While the right of survivorship of the nondebtor spouse reduces the risk of foreclosure, the mere fact that one spouse could withdraw equity from the marital property reduces the value of the joint assets, which--in the case of a divorce or separation--could leave the nondebtor spouse in a significantly worse financial position than he or she believed existed. (163) The nondebtor spouse could lose his or her interest in the property entirely if the debtor spouse spent the money on necessaries for either spouse or a family member. (164) Furthermore, if the couple divorced, ownership would shift to a tenancy in common, and the bank could seek a forced partition and sale, as the divorce would extinguish the nondebtor spouse's right of survivorship. (165)

3. Massachusetts Is a Title-Theory State, Which Should Preclude Unilateral Mortgages

Massachusetts is a title-theory state, which means that if a joint tenant unilaterally mortgages the joint tenancy property, the property becomes a tenancy in common, because it destroys the unity of title. (166) Massachusetts is the only title-theory state that permits unilateral encumbrances on property held as tenants by the entirety. (167) It is illogical to allow unilateral mortgaging of a tenancy by the entirety because the requirement of unity of title exists for a tenancy by the entirety, just as it does for a joint tenancy. (168)

4. Why the Statute Should Be Amended

The Massachusetts legislature reformed its tenancy-by-the-entirety statute in 1979 to remove the vestiges of gender discrimination; however, in doing so, it also removed the traditional common-law protections recognized in many other jurisdictions. (169) The marital relationship, a necessity for the formation of a tenancy by the entirety, is different from any other relationship between cotenants, as there is an inherent aspect of trust. (170) When one member of the couple violates this inherent trust by unilaterally mortgaging or encumbering property held as tenants by the entirety, it can have significant consequences for the other spouse. (171) Furthermore, given that Massachusetts remains a title- theory jurisdiction, it is antithetical to permit unilateral mortgages while maintaining tenancies by the entirety. (172) As the SJC did not err in its interpretation under Coraccio, the only options are either to repeal the statute in its entirety, or to amend it to provide the protections offered in other jurisdictions. (173)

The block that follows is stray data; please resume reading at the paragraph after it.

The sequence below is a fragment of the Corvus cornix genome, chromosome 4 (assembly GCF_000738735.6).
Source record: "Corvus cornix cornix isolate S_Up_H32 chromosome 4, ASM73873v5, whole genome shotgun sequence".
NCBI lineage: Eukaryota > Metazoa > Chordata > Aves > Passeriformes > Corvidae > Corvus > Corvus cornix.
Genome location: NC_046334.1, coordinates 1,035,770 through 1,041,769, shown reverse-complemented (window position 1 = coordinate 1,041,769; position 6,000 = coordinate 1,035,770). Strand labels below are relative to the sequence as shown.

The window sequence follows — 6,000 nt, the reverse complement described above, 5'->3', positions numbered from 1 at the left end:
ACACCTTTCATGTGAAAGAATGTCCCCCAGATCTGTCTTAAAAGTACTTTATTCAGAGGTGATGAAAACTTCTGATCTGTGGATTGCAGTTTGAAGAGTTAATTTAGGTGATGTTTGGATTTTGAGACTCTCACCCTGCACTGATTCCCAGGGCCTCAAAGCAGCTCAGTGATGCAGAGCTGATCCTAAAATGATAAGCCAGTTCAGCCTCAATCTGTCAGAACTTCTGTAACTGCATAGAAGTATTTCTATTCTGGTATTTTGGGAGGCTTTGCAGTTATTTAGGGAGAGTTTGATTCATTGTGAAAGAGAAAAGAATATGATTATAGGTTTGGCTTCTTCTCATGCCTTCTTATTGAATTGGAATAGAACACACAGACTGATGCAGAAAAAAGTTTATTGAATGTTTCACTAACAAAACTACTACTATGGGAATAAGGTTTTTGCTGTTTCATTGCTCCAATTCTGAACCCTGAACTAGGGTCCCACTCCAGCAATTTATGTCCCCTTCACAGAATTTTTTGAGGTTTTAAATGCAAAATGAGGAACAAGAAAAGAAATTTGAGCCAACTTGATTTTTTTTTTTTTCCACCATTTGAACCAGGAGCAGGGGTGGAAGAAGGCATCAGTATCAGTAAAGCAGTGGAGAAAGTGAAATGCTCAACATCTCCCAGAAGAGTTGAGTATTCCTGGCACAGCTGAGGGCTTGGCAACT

Perhaps the simplest option would be to repeal the statute, as approximately half of U.S. jurisdictions do not recognize tenancies by the entirety, without any apparent adverse effect. (174) It is not invalid to view tenancies by the entirety as a relic of a foregone time, when male privilege reigned supreme; however, this view is incomplete, because it ignores the importance of the marital relationship. (175) If the genesis of the evolution of tenancies by the entirety was simply the notion that husband and wife were one, and that one was the husband, then the Crown could have seized Joan Ocle's property in 1327, because her husband's treason would have been her own. (176) From its earliest conception, marital property rights have been about more than supreme male privilege: they have been about governmental recognition of the confidential relationship that exists in marriage. (177) While repealing the Massachusetts statute would solve some of the problems addressed above, it is an unacceptable solution because it does not give proper recognition to the unique relationship that exists between spouses. (178)

C. A Proposal for Sensible Reform

Illinois, New Jersey, and North Carolina have statutory prohibitions against unilateral mortgages on property held as tenants by the entirety. (179) Massachusetts can adopt and modify these statutes--to the benefit of non-debtor spouses--without significantly impinging upon the rights of lenders and mortgagees. (180) As addressed in North Carolina, there are potential constitutional concerns if the legislature or courts chose to make the statute retroactive. (181) Recent United States Supreme Court cases limit the protections that exist under state tenancy-by-the-entirety statues; however, they do not prohibit the suggested reform. (182)

1. Statutory Changes Massachusetts Should Enact